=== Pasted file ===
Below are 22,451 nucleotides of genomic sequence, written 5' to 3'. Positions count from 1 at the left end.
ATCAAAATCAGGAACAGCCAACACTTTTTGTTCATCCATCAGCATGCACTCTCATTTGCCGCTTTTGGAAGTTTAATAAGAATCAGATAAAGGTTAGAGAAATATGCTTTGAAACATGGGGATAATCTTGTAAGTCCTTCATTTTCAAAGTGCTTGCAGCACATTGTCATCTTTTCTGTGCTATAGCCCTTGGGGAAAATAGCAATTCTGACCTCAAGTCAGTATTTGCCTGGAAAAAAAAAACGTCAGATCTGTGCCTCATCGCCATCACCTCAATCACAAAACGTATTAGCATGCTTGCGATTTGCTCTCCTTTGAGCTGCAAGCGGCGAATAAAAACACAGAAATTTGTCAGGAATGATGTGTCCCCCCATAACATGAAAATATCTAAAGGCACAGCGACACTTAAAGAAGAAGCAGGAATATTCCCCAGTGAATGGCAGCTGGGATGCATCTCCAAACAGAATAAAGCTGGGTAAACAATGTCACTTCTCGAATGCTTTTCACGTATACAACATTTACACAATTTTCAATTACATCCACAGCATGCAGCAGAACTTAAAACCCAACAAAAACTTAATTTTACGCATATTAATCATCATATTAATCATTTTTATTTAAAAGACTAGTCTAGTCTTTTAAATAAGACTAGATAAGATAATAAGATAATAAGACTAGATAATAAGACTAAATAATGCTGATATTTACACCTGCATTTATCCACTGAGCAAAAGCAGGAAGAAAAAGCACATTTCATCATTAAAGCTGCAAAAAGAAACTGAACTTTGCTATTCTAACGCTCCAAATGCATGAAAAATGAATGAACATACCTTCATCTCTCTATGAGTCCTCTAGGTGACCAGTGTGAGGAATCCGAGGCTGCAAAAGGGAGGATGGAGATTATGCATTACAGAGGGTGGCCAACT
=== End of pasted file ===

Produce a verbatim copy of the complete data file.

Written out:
Below are 22,451 nucleotides of genomic sequence, written 5' to 3'. Positions count from 1 at the left end.
ATCAAAATCAGGAACAGCCAACACTTTTTGTTCATCCATCAGCATGCACTCTCATTTGCCGCTTTTGGAAGTTTAATAAGAATCAGATAAAGGTTAGAGAAATATGCTTTGAAACATGGGGATAATCTTGTAAGTCCTTCATTTTCAAAGTGCTTGCAGCACATTGTCATCTTTTCTGTGCTATAGCCCTTGGGGAAAATAGCAATTCTGACCTCAAGTCAGTATTTGCCTGGAAAAAAAAAACGTCAGATCTGTGCCTCATCGCCATCACCTCAATCACAAAACGTATTAGCATGCTTGCGATTTGCTCTCCTTTGAGCTGCAAGCGGCGAATAAAAACACAGAAATTTGTCAGGAATGATGTGTCCCCCCATAACATGAAAATATCTAAAGGCACAGCGACACTTAAAGAAGAAGCAGGAATATTCCCCAGTGAATGGCAGCTGGGATGCATCTCCAAACAGAATAAAGCTGGGTAAACAATGTCACTTCTCGAATGCTTTTCACGTATACAACATTTACACAATTTTCAATTACATCCACAGCATGCAGCAGAACTTAAAACCCAACAAAAACTTAATTTTACGCATATTAATCATCATATTAATCATTTTTATTTAAAAGACTAGTCTAGTCTTTTAAATAAGACTAGATAAGATAATAAGATAATAAGACTAGATAATAAGACTAAATAATGCTGATATTTACACCTGCATTTATCCACTGAGCAAAAGCAGGAAGAAAAAGCACATTTCATCATTAAAGCTGCAAAAAGAAACTGAACTTTGCTATTCTAACGCTCCAAATGCATGAAAAATGAATGAACATACCTTCATCTCTCTATGAGTCCTCTAGGTGACCAGTGTGAGGAATCCGAGGCTGCAAAAGGGAGGATGGAGATTATGCATTACAGAGGGTGGCCAACT